The latest rise of the world wide average air temperature will not matter compared to how much the planet will heat up by the year 2100, says the latest study in Nature Climate Change. The study compared climate models that reflect the present slowdown in warming to those that don’t. These latest findings show that long-term warming predictions remained unchanged between the four groups of models; since it was not a factor in the global warming slowdown, averaging models won’t change the minds of critics.
“This much hyped global warming slowdown is just a distraction to the task at hand,” lead author and Chief Investigator with the ARC Center of Excellence for Climate System Science, Prof Matthew England said. “This shows that the slowdown in global warming has no bearing on long-term projections – it is simply due to decadal variability. Greenhouse gases will eventually overwhelm this natural fluctuation.”
To split the long-term temperature results from short–term variability, researchers took 200 climate models and recalculated them to 2100 then compared models that matched the current slowdown to those that didn’t. The models were examined by utilizing one of two IPCC carbon emission projections. The first was a situation where greenhouse gas concentrations went on rising uninterrupted through the 21st century. The other assumes emissions are minimized to simulate global warming peaking by 2040, before being reduced drastically.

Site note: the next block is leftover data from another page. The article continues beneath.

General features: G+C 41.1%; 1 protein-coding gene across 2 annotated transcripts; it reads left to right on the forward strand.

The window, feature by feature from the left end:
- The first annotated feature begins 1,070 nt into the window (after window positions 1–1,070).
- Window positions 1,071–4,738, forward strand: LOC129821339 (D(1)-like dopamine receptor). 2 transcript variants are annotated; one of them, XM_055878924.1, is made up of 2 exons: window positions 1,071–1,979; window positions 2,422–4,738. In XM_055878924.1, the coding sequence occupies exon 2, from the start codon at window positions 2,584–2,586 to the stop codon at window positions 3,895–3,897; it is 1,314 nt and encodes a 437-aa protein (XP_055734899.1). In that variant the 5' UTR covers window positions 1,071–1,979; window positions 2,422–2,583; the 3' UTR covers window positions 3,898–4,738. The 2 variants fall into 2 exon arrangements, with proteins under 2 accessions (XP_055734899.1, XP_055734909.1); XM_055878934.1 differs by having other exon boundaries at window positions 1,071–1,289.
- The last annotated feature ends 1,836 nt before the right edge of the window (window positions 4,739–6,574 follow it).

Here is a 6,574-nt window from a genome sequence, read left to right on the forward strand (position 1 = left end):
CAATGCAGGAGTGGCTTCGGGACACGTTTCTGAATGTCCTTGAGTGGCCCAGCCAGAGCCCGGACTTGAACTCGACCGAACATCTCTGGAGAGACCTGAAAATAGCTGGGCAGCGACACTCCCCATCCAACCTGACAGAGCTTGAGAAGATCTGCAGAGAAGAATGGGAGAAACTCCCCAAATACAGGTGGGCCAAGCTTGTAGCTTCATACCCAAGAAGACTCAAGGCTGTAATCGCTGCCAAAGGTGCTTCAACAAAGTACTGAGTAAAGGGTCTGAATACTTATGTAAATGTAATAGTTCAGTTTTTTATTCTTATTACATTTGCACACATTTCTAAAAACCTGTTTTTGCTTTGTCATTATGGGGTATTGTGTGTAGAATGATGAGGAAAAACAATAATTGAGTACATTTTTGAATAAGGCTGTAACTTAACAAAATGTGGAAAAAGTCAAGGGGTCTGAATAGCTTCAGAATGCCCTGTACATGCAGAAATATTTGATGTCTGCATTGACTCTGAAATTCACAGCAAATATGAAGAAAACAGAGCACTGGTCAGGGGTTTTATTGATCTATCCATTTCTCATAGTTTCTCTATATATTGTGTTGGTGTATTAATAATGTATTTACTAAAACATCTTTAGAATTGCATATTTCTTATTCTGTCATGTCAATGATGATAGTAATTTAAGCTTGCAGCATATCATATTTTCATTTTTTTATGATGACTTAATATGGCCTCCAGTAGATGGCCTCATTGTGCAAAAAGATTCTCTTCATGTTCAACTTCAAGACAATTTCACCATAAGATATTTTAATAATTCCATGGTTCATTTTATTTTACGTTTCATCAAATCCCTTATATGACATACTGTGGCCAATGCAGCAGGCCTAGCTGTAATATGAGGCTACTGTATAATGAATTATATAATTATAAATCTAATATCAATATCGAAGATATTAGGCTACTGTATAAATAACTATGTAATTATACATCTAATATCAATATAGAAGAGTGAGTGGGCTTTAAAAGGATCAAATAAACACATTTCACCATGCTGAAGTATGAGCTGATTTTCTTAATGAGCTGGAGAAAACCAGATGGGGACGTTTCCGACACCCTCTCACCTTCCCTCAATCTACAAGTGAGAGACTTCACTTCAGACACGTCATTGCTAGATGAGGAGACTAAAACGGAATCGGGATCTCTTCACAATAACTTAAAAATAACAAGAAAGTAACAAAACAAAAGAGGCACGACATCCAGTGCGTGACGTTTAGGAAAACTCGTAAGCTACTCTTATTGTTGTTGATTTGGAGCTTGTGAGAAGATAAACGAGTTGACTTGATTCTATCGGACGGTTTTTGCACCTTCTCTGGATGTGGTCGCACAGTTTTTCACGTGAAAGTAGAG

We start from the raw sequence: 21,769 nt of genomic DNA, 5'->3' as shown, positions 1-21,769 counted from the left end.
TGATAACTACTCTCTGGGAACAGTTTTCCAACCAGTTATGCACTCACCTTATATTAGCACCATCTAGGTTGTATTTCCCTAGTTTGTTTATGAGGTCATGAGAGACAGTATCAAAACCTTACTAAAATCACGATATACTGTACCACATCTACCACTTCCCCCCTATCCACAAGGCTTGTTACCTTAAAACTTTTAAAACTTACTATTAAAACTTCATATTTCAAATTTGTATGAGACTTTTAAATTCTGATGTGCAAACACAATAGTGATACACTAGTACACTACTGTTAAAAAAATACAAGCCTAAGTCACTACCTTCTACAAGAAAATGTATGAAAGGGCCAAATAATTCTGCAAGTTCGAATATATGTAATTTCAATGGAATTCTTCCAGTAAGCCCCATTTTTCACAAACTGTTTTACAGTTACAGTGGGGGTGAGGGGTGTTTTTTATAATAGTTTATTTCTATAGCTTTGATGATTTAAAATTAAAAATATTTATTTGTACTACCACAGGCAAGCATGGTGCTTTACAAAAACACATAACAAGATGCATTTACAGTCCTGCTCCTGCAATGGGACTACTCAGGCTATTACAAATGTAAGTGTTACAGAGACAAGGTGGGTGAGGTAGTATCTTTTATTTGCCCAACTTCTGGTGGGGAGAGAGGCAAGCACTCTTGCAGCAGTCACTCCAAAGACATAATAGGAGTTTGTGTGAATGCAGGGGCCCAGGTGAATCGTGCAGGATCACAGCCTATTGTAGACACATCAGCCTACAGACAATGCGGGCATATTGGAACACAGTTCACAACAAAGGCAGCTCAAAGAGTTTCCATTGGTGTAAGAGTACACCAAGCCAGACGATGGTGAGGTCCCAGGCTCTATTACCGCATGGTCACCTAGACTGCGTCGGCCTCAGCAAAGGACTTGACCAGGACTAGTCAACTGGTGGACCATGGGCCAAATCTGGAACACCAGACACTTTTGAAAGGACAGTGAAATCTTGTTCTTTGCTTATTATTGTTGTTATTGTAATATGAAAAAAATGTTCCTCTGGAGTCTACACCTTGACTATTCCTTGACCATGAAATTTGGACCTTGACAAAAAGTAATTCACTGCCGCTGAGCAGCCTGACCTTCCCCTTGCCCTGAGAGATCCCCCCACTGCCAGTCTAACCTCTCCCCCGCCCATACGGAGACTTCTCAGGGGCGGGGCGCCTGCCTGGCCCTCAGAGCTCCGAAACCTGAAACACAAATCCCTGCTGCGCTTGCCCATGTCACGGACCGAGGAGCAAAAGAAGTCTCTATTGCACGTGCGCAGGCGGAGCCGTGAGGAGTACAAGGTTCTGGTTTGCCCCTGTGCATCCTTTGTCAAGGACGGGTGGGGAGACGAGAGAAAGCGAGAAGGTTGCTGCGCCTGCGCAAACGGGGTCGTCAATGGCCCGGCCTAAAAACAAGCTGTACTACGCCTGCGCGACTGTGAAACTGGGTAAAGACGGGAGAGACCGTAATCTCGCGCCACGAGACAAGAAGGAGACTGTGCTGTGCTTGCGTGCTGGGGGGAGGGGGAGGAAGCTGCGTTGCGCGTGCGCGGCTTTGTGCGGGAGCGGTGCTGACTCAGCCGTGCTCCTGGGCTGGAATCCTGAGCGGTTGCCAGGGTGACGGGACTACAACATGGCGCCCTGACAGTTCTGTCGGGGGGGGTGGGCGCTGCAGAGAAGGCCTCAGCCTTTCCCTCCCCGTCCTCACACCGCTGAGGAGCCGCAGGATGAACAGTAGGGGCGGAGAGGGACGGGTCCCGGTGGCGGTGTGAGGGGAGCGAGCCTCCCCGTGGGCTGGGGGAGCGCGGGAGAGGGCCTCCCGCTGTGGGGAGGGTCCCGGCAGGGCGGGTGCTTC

Under the high emissions situations, the difference in average projected end of century warming among the two groups of models is less than 0.1 degrees centigrade, a fifth of the projected 5 degrees if emissions are not interrupted.
Warming of this greatness is much beyond the 2 degree centigrade threshold which is assumed to be a target by the Australian government and a safe limit declared by the IPCC. Way back, lobby groups insisted that the latest slowdown in the rise of global temperature is the cause of the abandonment of international and national efforts to swerve carbon emissions. The slowdown only reflects short- term variability. Long-term global warming is expected to rise to dangerous levels unless carbon emissions are minimized drastically in the next decades.
“Our research shows that while there may be short-term fluctuations in global average temperatures, long-term warming of the planet is an inevitable consequence of increasing greenhouse gas concentrations,” stated Prof England.